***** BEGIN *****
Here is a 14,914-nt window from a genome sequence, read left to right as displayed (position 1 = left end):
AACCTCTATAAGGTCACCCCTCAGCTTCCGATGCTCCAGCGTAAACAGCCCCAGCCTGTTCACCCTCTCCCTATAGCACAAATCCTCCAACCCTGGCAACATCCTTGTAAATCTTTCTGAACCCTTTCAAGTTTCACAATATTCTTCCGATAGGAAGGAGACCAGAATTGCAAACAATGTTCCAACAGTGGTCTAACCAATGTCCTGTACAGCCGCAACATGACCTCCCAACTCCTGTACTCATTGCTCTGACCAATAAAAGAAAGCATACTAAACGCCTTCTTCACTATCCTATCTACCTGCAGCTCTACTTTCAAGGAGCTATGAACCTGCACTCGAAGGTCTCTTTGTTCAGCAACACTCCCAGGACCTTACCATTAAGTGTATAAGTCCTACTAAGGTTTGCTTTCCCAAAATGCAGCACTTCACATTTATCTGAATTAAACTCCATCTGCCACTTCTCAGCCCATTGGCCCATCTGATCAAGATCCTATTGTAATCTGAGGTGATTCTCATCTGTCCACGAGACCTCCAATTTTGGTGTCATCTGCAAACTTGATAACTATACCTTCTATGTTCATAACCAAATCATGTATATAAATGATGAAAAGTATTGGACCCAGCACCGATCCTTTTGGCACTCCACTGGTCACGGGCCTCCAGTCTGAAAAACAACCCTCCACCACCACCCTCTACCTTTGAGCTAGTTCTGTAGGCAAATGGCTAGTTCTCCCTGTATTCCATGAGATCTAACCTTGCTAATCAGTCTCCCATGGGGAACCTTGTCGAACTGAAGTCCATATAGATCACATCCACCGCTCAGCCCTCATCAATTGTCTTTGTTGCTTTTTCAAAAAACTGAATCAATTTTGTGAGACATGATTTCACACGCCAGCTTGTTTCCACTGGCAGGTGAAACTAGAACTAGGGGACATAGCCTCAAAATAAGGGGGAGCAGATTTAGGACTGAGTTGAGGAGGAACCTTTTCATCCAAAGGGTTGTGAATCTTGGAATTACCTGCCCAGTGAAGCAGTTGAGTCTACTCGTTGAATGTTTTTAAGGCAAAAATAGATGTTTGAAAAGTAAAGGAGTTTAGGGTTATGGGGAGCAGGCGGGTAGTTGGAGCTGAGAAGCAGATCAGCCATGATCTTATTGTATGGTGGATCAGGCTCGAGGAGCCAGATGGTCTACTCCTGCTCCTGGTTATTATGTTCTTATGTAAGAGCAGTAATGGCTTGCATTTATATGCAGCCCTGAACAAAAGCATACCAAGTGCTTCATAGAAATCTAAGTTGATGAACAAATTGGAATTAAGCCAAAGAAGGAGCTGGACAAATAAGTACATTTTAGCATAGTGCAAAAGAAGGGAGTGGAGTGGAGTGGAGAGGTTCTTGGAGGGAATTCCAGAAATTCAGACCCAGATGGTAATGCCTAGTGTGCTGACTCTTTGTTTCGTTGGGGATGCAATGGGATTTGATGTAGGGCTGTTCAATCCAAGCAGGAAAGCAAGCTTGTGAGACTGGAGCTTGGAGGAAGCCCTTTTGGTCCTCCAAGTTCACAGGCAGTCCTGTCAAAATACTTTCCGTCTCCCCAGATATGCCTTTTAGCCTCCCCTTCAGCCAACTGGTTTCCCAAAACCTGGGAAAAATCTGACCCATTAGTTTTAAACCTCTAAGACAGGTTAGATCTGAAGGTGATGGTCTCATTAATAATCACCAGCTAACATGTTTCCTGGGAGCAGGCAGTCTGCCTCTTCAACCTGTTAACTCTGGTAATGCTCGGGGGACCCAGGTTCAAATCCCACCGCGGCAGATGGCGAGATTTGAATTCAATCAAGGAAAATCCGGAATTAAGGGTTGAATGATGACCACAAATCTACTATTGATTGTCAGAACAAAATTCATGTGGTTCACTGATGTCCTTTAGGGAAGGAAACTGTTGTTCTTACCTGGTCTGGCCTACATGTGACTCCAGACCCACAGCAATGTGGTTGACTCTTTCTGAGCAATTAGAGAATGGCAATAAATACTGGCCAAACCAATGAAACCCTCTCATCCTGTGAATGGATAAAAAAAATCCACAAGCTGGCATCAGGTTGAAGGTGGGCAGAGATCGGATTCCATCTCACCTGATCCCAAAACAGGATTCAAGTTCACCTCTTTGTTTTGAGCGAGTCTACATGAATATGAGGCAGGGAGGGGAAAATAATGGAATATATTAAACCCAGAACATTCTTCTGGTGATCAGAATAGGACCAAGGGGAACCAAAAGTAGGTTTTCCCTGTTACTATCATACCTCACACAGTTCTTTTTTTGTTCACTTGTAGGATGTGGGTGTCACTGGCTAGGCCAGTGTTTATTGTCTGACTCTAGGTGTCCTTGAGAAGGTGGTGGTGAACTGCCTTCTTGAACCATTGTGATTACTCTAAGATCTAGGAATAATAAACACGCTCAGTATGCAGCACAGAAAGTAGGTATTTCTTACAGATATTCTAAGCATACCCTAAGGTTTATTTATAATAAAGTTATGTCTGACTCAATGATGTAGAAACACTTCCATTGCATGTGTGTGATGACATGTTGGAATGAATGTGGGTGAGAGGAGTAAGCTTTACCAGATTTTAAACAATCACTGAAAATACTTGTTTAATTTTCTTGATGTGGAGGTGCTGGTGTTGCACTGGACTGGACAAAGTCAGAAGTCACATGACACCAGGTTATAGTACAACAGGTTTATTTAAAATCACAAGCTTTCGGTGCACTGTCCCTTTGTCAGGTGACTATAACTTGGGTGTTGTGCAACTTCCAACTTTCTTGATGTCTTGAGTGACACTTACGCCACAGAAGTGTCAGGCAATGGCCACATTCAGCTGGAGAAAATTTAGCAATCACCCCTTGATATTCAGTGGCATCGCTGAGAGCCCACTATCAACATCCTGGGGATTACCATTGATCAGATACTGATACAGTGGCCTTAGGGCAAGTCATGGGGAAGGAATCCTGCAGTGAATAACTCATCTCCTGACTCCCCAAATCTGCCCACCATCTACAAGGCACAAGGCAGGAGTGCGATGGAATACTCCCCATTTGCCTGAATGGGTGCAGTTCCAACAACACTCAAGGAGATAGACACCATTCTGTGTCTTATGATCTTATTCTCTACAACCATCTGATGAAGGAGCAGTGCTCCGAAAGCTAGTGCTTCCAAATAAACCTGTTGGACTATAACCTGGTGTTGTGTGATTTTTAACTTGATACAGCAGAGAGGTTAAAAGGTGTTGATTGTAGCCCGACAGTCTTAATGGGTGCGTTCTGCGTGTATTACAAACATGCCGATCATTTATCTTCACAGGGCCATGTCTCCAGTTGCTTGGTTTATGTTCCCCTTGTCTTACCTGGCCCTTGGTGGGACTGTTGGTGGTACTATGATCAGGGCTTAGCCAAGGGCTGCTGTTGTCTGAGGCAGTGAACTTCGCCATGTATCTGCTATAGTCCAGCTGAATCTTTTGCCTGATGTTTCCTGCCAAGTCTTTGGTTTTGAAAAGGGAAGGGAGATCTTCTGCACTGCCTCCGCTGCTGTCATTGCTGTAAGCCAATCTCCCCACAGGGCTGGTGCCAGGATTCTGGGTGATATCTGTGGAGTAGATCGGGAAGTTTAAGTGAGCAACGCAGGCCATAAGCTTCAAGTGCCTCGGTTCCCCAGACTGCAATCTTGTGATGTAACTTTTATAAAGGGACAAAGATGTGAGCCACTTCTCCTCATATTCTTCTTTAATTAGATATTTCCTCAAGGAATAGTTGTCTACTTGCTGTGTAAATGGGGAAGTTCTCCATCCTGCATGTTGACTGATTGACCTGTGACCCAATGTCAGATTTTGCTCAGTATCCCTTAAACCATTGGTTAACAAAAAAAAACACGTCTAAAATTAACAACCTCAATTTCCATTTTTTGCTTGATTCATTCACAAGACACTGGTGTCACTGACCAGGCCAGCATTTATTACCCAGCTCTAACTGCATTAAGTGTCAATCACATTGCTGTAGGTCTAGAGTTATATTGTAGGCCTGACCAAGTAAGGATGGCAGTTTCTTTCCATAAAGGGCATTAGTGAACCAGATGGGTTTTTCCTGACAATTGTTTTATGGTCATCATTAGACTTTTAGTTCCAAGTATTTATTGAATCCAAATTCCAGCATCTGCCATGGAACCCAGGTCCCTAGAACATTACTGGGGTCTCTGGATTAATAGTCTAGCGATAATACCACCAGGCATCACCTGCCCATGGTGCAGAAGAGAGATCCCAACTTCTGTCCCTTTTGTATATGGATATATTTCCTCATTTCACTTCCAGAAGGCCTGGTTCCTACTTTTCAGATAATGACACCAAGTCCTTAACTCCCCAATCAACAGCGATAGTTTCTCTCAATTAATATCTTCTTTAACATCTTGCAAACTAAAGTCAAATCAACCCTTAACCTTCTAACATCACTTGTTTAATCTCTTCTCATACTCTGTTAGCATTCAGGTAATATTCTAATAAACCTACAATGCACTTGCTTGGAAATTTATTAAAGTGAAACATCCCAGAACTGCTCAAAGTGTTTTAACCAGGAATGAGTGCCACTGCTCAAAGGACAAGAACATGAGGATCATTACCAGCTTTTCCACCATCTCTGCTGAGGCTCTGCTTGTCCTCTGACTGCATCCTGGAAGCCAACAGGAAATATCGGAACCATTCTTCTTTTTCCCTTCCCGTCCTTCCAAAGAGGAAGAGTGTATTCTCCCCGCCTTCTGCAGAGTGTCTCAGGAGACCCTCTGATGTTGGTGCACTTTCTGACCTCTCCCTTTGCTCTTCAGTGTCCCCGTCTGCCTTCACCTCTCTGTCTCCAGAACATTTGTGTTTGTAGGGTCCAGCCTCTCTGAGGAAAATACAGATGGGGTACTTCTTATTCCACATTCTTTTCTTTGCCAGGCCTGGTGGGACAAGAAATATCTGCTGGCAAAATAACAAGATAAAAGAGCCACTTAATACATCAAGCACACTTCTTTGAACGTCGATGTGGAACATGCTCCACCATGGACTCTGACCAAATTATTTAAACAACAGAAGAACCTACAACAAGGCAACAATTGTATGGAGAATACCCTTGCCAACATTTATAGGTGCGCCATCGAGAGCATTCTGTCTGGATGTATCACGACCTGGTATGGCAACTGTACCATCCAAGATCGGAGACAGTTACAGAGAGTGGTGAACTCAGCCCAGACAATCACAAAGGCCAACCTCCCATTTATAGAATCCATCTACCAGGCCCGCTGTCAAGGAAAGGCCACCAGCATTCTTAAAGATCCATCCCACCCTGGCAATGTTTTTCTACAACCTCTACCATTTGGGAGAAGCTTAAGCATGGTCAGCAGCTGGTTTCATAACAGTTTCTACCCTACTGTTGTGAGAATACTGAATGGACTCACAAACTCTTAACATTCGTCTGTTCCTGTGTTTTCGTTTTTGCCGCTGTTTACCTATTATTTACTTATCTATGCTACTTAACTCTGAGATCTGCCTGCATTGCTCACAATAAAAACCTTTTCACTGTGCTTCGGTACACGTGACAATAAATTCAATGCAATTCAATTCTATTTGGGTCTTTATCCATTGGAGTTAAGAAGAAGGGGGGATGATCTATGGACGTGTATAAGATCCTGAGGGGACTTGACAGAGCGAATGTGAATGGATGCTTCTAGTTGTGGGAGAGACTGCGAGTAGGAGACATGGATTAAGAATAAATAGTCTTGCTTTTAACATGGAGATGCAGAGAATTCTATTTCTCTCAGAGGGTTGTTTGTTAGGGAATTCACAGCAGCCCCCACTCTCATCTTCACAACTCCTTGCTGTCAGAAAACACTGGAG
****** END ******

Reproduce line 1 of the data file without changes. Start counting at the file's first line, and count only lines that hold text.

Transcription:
Here is a 14,914-nt window from a genome sequence, read left to right as displayed (position 1 = left end):